Priorities for managing protected areas are crucial for Bornean elephants

March 20, 2018, Carnegie Institution for Science
A female elephant and her baby crossing the Kinabatangan River. Twenty-nine individual elephants that were collared across Sabah provided high-resolution GPS data for this study. Image is courtesy of Scubazoo. Credit: Carnegie Institution for Science

Degraded forests play a crucial role in the future survival of Bornean elephants. A new study, published in the journal Biological Conservation, finds that forests of surprisingly short stature are ideal for elephants.

"Our study indicates that forests with a mean canopy height of 13 meters (about 43 feet) were those most utilized by Bornean . These forests are consistent with degraded landscapes or those recovering from previous logging, or clearance," noted lead author Luke Evans, a postdoctoral researcher at Carnegie and Danau Girang Field Centre. "The study utilized GPS tracking data from 29 individual elephants that were collared across Sabah, providing high resolution, multi-year data."

The study paired the GPS tracking data for each elephant with airborne laser-based images of forests in Sabah, Malaysia, on the island of Borneo, providing high-resolution, three-dimensional maps of and structure.

Co-author Greg Asner explained how the Carnegie Airborne Observatory enabled these findings: "Our mapping of Sabah's forests is unique in that it provides accurate and detailed spatial information on forest structure. Combined with the GPS telemetry data for the elephants, the connection between relatively low-statured tree canopies and elephant habitat emerged in a way that was previously unknown."

"The danger is that a large proportion of these lower-stature forest habitats could be prime candidates for conversion to large-scale agriculture before their importance is fully realized," added co-author Benoit Goossens, of Danau Girang Field Centre, Cardiff University and advisor for Sabah Wildlife Department.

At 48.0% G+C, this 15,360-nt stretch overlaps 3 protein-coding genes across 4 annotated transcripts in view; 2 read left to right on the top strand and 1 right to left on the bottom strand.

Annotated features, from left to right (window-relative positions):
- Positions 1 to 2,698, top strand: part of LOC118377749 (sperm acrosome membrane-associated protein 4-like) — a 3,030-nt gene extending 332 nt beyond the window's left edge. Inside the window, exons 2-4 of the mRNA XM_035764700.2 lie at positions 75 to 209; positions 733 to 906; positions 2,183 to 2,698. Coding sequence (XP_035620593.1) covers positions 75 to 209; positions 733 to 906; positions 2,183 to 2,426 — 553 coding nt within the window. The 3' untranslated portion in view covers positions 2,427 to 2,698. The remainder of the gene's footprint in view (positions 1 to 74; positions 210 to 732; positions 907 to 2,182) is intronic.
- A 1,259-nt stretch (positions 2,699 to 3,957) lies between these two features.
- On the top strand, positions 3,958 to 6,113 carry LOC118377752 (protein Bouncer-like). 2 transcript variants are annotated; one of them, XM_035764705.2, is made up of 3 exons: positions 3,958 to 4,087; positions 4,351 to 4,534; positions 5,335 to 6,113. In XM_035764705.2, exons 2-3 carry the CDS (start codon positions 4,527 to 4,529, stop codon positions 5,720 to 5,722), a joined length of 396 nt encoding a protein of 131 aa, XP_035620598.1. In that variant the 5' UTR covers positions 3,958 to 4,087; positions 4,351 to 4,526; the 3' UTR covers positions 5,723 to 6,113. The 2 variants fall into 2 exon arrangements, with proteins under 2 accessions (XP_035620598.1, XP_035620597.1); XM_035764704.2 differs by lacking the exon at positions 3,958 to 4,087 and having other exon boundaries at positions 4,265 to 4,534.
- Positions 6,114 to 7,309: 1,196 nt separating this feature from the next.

"The hope is that this study will reinforce the importance of protecting habitats perceived as 'low-quality', rather than merely solely old growth, high carbon, forests," Goossens concluded.

An oblique 3-D view of the rainforest in Sabah. Credit: Carnegie Airborne Observatory.

The project is part of an ongoing effort—funded by the Rainforest Trust, and spearheaded by Sabah Forestry Department—to increase totally protected areas in Sabah to 30 percent of total land area.

"These new findings, when combined with our previous work on forest carbon, orangutan habitat, and upcoming tree biodiversity results, will be a unique combination of studies to help Sabah achieve its conservation goals," Asner remarked.

Explore further: Abandoned agricultural lands can play important role in restoring tropical rainforests

More information: Luke J. Evans et al. Protected area management priorities crucial for the future of Bornean elephants, Biological Conservation (2018). DOI: 10.1016/j.biocon.2018.03.015

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